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Many of us know how important it is to have the right gear on when venturing out for a bike ride, and a bike helmet is certainly one of the most important pieces of equipment you can wear. Whether you are venturing out on the road or the trail, make sure yours is right for you.
There are different types of bike helmets, and your final selection should be based on many factors, from the type of cyclist you are to the size and level of protection you need. Winston Endall, cycling specialist at SAIL, goes through everything you need to know before making a purchase, including:
Legislation varies (so check before setting off), but as a guide, Ontario requires all those under 18 to wear a helmet, while adults aren’t mandated to do so. In Quebec, wearing a helmet is mandatory when riding an electric bike only. However, some cities and towns (such as Sherbrooke) require one for anyone under 18. But even if it is not a legal obligation, scientific testing shows that helmets do save lives. In case of impact, the foam inside the helmet compresses to absorb the shock and dissipate it over a larger area, reducing your risk of concussion. “A helmet is like insurance,” says Winston. “You don’t expect to get into an accident, but if you do, you’ll be glad you have it.”
People often ask if they can use the same helmet for road cycling and mountain biking, or even whether they can put on their ski helmet. After all, protection is protection, right? Not quite. Impact zones, and therefore impact absorption, will differ based on whether you are cycling on the road in a forward position, or taking on jumps on a trail in the woods.
Here is a quick guide based on your chosen activity.
|Activity||Recommended helmet type||Characteristics|
|Road cycling (road bike, gravel bike and electric bike)||Road cycling helmet||More streamlined
Impact coverage focused on the front and sides
Less protection against branches and trees
|Mountain biking helmet||Hard shell
Impact coverage focused on all side with extra protection on the back and sides
Increased protection against branches and trees
Heavier, less streamlined
|Commuting||Urban style helmet||Hard shell
Warmer for winter
As road cyclists, whether they are competitive athletes or casual riders, sit in a forward position for extended periods of time, it’s important to choose a lightweight helmet that’ll make it easier on the neck. Ventilation is also a key feature. Some performance cyclists may worry that ventilation can add drag, but for most, ventilation should definitely win over those extra seconds on your time, especially on hot days. Road cycling helmets don’t offer as much protection against branches and trees as mountain bike helmets do, but you can pick one with a visor to keep the sun and rain out of your eyes. Look at brands Smith, Bell and GIRO for some great options.
These usually have a harder shell and look like a slightly ventilated army helmet. For any type of mountain biking, protection trumps weight or aerodynamic concerns. In addition to increased impact protection at the back and sides of your head, they can stop branches from hurting you better than a road cycling helmet would. Again, brand GIRO, Smith and Bell offers some good mountain biking helmets.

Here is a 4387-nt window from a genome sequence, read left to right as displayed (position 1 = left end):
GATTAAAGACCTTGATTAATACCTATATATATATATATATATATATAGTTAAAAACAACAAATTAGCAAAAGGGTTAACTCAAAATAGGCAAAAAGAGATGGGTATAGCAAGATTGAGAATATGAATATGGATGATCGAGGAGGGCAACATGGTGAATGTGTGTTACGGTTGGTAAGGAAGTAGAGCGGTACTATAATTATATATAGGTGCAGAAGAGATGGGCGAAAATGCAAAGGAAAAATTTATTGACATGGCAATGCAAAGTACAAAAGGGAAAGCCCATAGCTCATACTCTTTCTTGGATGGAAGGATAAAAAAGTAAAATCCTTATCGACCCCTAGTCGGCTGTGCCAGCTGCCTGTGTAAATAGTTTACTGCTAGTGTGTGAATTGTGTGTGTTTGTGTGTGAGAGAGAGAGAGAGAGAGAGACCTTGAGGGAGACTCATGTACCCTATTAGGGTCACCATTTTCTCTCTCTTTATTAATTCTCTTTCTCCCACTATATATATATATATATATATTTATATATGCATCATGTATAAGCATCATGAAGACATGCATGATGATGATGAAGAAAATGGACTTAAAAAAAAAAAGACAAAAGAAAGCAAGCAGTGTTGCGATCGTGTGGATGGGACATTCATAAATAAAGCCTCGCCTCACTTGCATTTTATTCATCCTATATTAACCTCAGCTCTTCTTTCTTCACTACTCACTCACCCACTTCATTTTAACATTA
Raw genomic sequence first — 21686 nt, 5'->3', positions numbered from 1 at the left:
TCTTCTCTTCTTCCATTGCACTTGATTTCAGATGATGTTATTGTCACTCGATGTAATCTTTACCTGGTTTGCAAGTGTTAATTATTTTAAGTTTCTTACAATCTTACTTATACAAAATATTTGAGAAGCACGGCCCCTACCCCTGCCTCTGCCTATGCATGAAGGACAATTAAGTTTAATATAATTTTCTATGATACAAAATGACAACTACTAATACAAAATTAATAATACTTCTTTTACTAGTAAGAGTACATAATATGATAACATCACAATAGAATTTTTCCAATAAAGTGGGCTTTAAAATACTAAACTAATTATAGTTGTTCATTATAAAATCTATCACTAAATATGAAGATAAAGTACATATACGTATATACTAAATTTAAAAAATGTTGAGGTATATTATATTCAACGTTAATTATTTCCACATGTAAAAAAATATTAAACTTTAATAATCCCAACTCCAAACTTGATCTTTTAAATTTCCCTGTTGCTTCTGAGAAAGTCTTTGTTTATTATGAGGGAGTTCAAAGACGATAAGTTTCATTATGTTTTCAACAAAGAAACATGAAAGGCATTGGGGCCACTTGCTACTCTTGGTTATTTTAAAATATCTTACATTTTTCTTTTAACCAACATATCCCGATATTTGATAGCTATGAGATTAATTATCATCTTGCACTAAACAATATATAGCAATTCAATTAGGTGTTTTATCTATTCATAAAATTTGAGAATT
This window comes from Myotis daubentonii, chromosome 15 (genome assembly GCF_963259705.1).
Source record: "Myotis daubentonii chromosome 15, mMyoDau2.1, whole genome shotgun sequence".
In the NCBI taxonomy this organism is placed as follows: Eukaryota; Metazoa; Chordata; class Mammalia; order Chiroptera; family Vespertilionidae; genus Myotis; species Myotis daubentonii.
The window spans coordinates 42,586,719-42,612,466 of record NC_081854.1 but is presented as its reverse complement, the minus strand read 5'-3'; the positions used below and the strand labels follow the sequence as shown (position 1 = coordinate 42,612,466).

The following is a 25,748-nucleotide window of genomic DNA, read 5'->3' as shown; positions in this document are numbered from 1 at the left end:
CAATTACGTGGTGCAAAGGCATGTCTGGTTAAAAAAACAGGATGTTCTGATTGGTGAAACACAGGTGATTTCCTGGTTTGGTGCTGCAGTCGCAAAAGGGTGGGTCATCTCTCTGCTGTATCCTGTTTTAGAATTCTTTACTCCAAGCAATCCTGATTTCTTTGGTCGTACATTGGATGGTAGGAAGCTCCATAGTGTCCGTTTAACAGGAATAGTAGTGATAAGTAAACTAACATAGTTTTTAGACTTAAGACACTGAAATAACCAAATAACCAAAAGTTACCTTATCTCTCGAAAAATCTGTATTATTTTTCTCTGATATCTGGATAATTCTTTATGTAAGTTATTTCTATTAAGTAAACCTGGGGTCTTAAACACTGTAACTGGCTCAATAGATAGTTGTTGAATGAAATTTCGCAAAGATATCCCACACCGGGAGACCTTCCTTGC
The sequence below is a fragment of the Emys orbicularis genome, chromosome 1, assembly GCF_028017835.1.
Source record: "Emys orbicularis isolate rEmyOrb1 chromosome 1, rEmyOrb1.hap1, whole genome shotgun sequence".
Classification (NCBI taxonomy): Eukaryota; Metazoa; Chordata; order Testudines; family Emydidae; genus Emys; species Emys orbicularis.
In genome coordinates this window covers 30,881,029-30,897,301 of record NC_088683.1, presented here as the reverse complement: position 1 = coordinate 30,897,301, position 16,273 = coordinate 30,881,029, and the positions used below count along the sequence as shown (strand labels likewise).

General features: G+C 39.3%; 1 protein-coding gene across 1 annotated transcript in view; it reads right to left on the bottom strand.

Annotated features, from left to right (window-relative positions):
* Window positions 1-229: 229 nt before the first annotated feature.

As they are usually used over shorter distances, urban helmets require fewer features. Here, any type of cycling helmet will do, according to Winston, but if you’re riding during the shoulder seasons or even in the winter, you may consider a hard shell or something adaptable so you can add layers for warmth. Brand Bell has some fun, quirky helmets in its collection.
According to Winston, it is possible to buy a helmet online by first measuring your head, but it’s a bit like buying shoes online. You never know if they’re going to fit right. Your best bet is to try your helmet on before purchase. It should fit snugly, sit one centimetre above your eyebrows, and not slop back and forth when you move your head. You can use the spinner wheel at the back to adjust it. The side straps should be snug, and each buckle should sit just below your ear. When your helmet is all done up, you should be able to fit two fingers under the chin strap comfortably.
Your helmet should really be certified by a recognised entity. Look for a CSA, EN, ASTM or CPSC sticker. Uncertified knockoff helmets may be cheaper, but this is not a feature you want to skim on. For those looking for an extra level of protection, a helmet with Multi-Directional Impact Protection System (or MIPS) technology is a good investment. In case of side impact, your helmet can sometimes rotate on your head, which won’t protect you as much. MIPS helmets have a separate shell which absorbs the rotational force.
Every five years is usually the right time to consider buying a new bike helmet. But really, a helmet needs to be replaced after any type of impact. That is, anytime it touches the ground, whether there is visible damage or not.
Inspect your helmet often for cracks or damage: if you see anything, replace your helmet altogether. When dirty, simply wipe with a wet cloth. Don’t store it in a sunny or hot place in the summer (such as the trunk of your car) as the heat can weaken its structure.